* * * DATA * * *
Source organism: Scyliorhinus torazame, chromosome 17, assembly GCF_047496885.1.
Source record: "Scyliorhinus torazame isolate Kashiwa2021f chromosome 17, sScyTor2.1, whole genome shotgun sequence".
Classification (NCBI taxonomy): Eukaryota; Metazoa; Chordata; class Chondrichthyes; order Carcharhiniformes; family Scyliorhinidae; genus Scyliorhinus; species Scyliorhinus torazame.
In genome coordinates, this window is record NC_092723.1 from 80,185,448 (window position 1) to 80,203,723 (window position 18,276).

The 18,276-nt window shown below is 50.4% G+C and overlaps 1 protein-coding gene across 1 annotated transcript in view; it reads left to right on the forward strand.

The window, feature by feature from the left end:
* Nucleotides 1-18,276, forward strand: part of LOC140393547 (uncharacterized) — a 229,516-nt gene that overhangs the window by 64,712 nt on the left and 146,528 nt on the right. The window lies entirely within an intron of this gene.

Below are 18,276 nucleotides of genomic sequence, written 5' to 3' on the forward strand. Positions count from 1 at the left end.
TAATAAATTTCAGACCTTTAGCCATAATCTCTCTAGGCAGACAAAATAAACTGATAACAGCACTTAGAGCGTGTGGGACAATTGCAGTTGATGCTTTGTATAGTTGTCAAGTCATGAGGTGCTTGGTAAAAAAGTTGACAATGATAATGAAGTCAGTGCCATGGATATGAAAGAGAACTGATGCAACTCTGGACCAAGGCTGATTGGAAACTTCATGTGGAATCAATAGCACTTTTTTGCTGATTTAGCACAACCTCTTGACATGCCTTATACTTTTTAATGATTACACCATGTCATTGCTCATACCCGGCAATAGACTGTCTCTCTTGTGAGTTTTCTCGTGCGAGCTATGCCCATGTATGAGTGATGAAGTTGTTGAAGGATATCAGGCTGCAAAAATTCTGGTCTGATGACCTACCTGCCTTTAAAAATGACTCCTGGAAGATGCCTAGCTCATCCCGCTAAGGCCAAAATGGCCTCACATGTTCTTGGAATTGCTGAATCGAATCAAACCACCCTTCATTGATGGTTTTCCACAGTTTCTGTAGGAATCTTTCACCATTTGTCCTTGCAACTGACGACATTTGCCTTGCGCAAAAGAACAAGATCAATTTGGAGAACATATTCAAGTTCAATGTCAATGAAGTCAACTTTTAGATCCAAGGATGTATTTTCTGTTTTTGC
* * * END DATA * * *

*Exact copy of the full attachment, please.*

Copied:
Source organism: Scyliorhinus torazame, chromosome 17, assembly GCF_047496885.1.
Source record: "Scyliorhinus torazame isolate Kashiwa2021f chromosome 17, sScyTor2.1, whole genome shotgun sequence".
Classification (NCBI taxonomy): Eukaryota; Metazoa; Chordata; class Chondrichthyes; order Carcharhiniformes; family Scyliorhinidae; genus Scyliorhinus; species Scyliorhinus torazame.
In genome coordinates, this window is record NC_092723.1 from 80,185,448 (window position 1) to 80,203,723 (window position 18,276).

The 18,276-nt window shown below is 50.4% G+C and overlaps 1 protein-coding gene across 1 annotated transcript in view; it reads left to right on the forward strand.

The window, feature by feature from the left end:
* Nucleotides 1-18,276, forward strand: part of LOC140393547 (uncharacterized) — a 229,516-nt gene that overhangs the window by 64,712 nt on the left and 146,528 nt on the right. The window lies entirely within an intron of this gene.

Below are 18,276 nucleotides of genomic sequence, written 5' to 3' on the forward strand. Positions count from 1 at the left end.
TAATAAATTTCAGACCTTTAGCCATAATCTCTCTAGGCAGACAAAATAAACTGATAACAGCACTTAGAGCGTGTGGGACAATTGCAGTTGATGCTTTGTATAGTTGTCAAGTCATGAGGTGCTTGGTAAAAAAGTTGACAATGATAATGAAGTCAGTGCCATGGATATGAAAGAGAACTGATGCAACTCTGGACCAAGGCTGATTGGAAACTTCATGTGGAATCAATAGCACTTTTTTGCTGATTTAGCACAACCTCTTGACATGCCTTATACTTTTTAATGATTACACCATGTCATTGCTCATACCCGGCAATAGACTGTCTCTCTTGTGAGTTTTCTCGTGCGAGCTATGCCCATGTATGAGTGATGAAGTTGTTGAAGGATATCAGGCTGCAAAAATTCTGGTCTGATGACCTACCTGCCTTTAAAAATGACTCCTGGAAGATGCCTAGCTCATCCCGCTAAGGCCAAAATGGCCTCACATGTTCTTGGAATTGCTGAATCGAATCAAACCACCCTTCATTGATGGTTTTCCACAGTTTCTGTAGGAATCTTTCACCATTTGTCCTTGCAACTGACGACATTTGCCTTGCGCAAAAGAACAAGATCAATTTGGAGAACATATTCAAGTTCAATGTCAATGAAGTCAACTTTTAGATCCAAGGATGTATTTTCTGTTTTTGC